Tweets From the Cosmos: Tune In
Posted by Ram Kumar Shrestha on June 21, 2013
By Deepak Chopra
When Twitter first appeared, I responded to their idealistic side, which aimed to form a global community that could create change beyond national boundaries. Tweets are now used for a million reasons that don’t aim as high. But it occurred to me that tweeting might be an excellent way to test the shift in consciousness that has been long awaited and equally long pooh poohed.
Who is right, the skeptics who see no evidence that consciousness is rising on a mass scale or the futurists who foresee a completely altered humanity? It’s impossible to measure such a huge phenomenon, but I decided to start small. On a daily basis for the past two or three years I’ve tweeted about cosmic consciousness, mind outside the brain, the nature of reality, the failure of materialism to explain awareness, and other Big Ideas on the edge of acceptability by mainstream science.
To my surprise, the response has been overwhelmingly positive. Each tweet starts a dialogue almost the instant the tweet starts circulating. Naysayers and skeptics also participate, but instead of dominating the conversation — or crushing it — which is what you’d find in official scientific circles, the main result is open, eager curiosity.
Here are the three most popular tweets from a day last week:
1. Photons have neither color nor brightness. The world is made manifest through the light of awareness.
2. Taking existence for granted & assuming that science or religion are the path to truth are the greatest impediments to awakening.
3. The perceived physical world is a representation of a perceiving physical brain. Both the world and brain are immaterial in their essence.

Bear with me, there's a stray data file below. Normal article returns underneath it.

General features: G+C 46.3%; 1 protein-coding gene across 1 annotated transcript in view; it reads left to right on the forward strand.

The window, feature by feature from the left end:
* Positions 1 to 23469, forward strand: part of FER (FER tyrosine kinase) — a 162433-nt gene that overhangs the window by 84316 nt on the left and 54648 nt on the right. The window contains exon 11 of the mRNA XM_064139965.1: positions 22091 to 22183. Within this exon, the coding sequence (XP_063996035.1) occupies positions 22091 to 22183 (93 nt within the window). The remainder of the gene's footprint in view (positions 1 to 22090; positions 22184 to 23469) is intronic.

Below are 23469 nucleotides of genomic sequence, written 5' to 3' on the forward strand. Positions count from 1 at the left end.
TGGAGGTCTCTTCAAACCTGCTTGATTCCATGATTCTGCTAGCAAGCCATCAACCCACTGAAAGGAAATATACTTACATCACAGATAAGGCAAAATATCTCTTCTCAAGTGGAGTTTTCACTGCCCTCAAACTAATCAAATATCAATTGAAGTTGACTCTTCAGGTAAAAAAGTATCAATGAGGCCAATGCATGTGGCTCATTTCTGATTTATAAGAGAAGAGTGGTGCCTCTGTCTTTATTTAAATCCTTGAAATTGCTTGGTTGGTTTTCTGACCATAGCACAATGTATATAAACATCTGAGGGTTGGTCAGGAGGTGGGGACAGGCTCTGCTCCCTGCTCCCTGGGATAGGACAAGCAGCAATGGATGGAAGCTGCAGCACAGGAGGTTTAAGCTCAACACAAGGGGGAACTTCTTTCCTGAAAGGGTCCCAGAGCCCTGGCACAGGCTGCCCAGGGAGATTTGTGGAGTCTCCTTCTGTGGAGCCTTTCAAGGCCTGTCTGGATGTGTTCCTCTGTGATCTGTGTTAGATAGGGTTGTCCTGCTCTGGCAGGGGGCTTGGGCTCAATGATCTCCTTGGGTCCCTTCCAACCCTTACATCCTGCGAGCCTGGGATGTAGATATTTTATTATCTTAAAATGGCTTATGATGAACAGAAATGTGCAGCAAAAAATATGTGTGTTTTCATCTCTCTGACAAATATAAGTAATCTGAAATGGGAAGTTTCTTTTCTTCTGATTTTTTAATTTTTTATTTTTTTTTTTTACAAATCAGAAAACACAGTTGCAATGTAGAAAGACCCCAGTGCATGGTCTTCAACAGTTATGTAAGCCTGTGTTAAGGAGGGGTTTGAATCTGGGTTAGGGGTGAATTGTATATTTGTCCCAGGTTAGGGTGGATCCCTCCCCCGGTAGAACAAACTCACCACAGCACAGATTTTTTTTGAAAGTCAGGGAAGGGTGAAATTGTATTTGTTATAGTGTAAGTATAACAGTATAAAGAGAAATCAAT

Although each one states my own viewpoint, the statements are broad enough to be good debating topics, and each touches on a mystery that needs exploration.
1. Light is transmitted as quanta known as photons, which strike the retina and travel through a complex processing in the visual cortex to produce the experience of brightness in the world. But photons are not bright themselves, or dark. So how does the world “out there” light up?
2. Science and religion both claim to offer a form of enlightenment. The scientific version consists of a rational explanation of all natural phenomena, along with the attendant elimination of superstition and other irrational beliefs. Religion’s version is a clear connection to God and the higher reality represented by divinity. If you assume that these opposing choices are the right answer, or if you turn your back on the whole issue, no form of awakening is possible. The mystery is to find a way forward that makes enlightenment real and personal.
3. There is a long tradition in philosophy and mystical religion that sees the physical world as either an illusion or something unprovable. Against this tradition stands materialism, which takes as its first premise the reality of the physical universe. But this common-sense stance solves nothing. Reality must be processed by the brain before it can be experienced or measured. There is no objective platform outside the brain where we can stand and see the real for what it is. This fact upsets conventional science but has become a fruitful seed for thinkers who want to solve the mind-brain problem.
As you can see, the topics aren’t easy, yet a wide range of responses soon crops up. Since a tweet can be no longer than 140 characters, it engages those who understand my position along with those who ask, “What’s he smoking?” and others who just offer abuse. A Twitter following of 1.5 million has burgeoned around these discussions, which rolls forward by a thousand people every day, often several times a day. I’ve come to believe that moment-to-moment engagement is what forms a community that transcends not just boundaries but the constraints of conditioned thinking. Those constraints are the main obstacle, not religious or political opinions, to a new level of consciousness everywhere.